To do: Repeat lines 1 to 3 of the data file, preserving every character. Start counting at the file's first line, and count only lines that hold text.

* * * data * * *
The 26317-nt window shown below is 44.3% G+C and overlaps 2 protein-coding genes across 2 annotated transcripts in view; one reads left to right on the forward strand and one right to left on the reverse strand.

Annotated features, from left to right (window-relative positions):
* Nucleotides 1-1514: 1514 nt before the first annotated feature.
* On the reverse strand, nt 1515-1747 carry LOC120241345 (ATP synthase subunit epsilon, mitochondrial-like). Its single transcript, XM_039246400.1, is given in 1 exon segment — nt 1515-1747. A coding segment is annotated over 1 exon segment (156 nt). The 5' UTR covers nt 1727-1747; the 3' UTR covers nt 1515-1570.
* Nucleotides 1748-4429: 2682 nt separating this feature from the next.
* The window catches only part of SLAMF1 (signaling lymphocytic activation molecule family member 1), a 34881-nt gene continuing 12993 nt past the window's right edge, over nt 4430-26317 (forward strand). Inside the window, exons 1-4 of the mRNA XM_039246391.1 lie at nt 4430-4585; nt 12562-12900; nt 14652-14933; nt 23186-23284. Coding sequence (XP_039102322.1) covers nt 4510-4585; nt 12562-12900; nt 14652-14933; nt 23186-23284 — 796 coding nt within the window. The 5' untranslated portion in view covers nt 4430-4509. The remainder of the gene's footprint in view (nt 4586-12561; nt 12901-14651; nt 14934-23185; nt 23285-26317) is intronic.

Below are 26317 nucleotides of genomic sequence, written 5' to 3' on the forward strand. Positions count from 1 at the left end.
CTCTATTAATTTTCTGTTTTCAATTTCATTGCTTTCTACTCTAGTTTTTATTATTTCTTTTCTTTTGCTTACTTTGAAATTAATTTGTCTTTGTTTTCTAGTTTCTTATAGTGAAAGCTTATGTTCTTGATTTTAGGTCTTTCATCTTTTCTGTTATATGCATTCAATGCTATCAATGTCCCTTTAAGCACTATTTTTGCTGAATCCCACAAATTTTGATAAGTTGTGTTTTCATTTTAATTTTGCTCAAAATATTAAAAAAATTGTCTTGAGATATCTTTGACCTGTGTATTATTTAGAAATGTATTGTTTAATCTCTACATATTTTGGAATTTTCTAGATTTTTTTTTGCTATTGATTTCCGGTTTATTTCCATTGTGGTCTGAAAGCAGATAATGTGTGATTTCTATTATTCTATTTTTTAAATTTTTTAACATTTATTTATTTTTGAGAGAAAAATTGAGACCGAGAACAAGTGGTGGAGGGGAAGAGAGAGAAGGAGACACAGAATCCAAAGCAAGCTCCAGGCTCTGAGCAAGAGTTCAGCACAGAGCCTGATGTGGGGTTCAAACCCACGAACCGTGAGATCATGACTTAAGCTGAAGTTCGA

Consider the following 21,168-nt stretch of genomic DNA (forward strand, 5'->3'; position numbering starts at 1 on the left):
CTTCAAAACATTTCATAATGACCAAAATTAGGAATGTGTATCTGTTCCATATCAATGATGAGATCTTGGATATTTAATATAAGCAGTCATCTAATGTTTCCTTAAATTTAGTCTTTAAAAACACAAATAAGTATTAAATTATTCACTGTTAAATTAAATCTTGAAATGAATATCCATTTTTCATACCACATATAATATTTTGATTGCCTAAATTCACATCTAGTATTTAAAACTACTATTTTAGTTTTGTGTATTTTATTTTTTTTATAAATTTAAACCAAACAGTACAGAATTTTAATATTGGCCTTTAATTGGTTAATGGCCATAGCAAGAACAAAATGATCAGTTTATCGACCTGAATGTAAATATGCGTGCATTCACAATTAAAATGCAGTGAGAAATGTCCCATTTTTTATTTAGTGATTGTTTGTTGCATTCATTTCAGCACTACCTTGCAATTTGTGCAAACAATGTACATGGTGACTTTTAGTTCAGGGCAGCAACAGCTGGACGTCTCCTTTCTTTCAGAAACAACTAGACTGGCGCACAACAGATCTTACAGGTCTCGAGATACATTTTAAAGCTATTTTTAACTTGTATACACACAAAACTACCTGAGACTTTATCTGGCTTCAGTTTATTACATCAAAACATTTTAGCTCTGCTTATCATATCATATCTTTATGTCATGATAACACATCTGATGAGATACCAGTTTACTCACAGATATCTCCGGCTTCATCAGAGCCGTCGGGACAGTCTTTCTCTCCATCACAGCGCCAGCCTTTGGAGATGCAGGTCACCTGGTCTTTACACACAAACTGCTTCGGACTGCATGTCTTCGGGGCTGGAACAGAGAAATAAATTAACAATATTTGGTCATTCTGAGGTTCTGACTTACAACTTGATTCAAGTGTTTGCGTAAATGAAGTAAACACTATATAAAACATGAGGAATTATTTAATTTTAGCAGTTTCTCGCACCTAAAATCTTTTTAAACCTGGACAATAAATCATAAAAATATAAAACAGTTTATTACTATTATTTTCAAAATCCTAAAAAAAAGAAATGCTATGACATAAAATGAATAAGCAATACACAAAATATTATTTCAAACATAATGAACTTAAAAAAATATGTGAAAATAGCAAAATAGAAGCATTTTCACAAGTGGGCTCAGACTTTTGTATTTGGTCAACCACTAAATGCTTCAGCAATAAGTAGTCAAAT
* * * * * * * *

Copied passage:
The 26317-nt window shown below is 44.3% G+C and overlaps 2 protein-coding genes across 2 annotated transcripts in view; one reads left to right on the forward strand and one right to left on the reverse strand.

Annotated features, from left to right (window-relative positions):
* Nucleotides 1-1514: 1514 nt before the first annotated feature.